Japan links World Heritage Sites with iconic cherry-blossom trees
The best of Japan’s tourism is once again on show at ITB Berlin with a unique project. World Heritage Japan is connecting 16 World Heritage sites via a trail through the country’s famous Sakura trees.
A blooming cherry blossom tree, or sakura, is arguably one of the most recognisable images in Japan. Travellers from all around the world visit the country for a look at the beautiful trees, which blossom approximately between March and April, with a blooming period of up to four months.
Japan’s cherry blossom trees are something of a natural wonder and source of national pride, so it makes sense why they are the centrepiece of a new tourist programme. An innovative idea, 16 out of 20 World Heritage sites in Japan will be “linked” via a trail that offers travellers a chance to experience the country’s history while also marvelling at its continuing natural beauty.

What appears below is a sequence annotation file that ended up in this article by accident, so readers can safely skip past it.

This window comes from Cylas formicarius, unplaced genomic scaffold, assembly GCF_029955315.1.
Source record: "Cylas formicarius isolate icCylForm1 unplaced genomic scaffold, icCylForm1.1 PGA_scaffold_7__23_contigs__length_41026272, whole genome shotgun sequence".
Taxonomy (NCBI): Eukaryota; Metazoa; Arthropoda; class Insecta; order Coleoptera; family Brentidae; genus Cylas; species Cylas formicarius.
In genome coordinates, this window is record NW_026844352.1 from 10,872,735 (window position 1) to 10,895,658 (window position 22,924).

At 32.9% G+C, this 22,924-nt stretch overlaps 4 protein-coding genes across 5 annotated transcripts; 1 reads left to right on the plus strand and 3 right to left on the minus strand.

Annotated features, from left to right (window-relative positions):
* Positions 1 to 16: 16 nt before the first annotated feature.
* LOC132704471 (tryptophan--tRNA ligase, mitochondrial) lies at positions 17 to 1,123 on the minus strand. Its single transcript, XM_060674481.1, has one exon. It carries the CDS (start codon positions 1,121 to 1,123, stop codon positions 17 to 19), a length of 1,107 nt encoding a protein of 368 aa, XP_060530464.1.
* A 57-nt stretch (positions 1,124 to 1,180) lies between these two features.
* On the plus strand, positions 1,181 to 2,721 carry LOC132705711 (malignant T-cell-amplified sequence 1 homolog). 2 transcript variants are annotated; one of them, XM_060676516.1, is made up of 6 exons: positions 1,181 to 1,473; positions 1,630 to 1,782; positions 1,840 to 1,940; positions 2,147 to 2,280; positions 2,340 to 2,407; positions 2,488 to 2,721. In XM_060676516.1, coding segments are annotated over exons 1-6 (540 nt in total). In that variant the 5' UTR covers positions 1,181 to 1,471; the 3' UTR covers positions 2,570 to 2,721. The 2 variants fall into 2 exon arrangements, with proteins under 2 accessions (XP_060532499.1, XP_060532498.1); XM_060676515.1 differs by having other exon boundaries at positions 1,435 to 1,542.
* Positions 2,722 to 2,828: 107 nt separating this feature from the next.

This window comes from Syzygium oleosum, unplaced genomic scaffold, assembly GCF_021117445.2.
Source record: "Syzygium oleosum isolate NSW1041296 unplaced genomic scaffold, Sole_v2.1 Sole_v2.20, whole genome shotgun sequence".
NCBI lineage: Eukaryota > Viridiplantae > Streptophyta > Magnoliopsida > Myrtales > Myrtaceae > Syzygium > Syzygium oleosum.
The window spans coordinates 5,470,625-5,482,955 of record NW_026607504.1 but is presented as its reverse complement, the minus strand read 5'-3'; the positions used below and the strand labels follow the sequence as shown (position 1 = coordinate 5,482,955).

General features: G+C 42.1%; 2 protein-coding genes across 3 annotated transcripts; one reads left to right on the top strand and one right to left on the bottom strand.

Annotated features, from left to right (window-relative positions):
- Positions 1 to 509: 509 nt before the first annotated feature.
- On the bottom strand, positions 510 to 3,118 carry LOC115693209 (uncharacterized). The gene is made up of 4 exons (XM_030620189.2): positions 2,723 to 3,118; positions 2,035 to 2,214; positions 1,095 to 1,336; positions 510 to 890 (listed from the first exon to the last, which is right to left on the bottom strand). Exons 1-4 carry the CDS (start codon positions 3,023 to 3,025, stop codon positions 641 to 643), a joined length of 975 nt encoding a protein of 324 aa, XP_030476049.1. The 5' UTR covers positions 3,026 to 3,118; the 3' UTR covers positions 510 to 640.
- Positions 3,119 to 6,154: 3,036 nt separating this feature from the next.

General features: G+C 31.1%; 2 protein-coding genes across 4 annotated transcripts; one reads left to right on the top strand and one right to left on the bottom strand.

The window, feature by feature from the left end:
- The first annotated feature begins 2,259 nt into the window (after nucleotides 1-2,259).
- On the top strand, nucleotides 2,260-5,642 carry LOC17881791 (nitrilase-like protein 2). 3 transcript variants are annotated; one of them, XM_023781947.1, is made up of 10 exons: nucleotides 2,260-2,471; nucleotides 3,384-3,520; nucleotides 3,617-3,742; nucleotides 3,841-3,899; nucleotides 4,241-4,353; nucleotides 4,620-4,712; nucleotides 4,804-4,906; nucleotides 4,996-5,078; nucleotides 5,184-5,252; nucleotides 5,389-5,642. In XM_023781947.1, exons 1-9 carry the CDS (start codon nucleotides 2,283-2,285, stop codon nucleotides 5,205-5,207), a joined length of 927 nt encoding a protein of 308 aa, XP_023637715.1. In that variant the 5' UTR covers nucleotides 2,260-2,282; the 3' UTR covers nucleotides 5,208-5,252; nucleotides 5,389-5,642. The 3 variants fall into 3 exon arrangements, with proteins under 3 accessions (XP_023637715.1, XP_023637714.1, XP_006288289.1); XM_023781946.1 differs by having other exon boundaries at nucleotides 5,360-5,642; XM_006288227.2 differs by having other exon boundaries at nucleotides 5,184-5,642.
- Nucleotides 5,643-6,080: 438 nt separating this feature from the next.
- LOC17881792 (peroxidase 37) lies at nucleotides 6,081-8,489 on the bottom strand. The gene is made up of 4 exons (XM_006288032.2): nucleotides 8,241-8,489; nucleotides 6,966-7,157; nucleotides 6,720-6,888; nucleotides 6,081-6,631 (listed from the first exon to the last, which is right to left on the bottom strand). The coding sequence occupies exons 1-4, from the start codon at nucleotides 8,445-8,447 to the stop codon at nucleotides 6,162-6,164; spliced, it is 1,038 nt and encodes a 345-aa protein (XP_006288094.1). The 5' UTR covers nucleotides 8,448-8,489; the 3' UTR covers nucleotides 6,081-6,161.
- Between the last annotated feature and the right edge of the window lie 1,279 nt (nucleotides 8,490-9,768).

Described as a “relay,” the trail takes travellers through heritage destinations like the Itsukushima Shinto shrine in Miyajima Himeji-jo and the Himeji Cherry Festival. Along the way are pilgrimage routes in the Kii Mountain Range temples, gardens and archaeological sites representing the country’s Buddhist heritage. The relay got started in February, with the Nakijin Gusuku Castle Cherry Blossom Festival taking place, and will conclude with the Hashino Yaezakura Cherry Blossom Festival in Kamaishi which will be happening mid-May.
Japan has previously hosted a similar “relay” in 2020, the same year the country hosted the Olympic Games. To honour the year and occasion, Japan formed a relay route of its 20 Heritage Sites, including the historic monuments of ancient Kyoto, hidden Christian sites in the Nagasaki region and Iwami Ginzan Silver Mine and its cultural landscape.
Photo: © Sora Sagano – Unsplash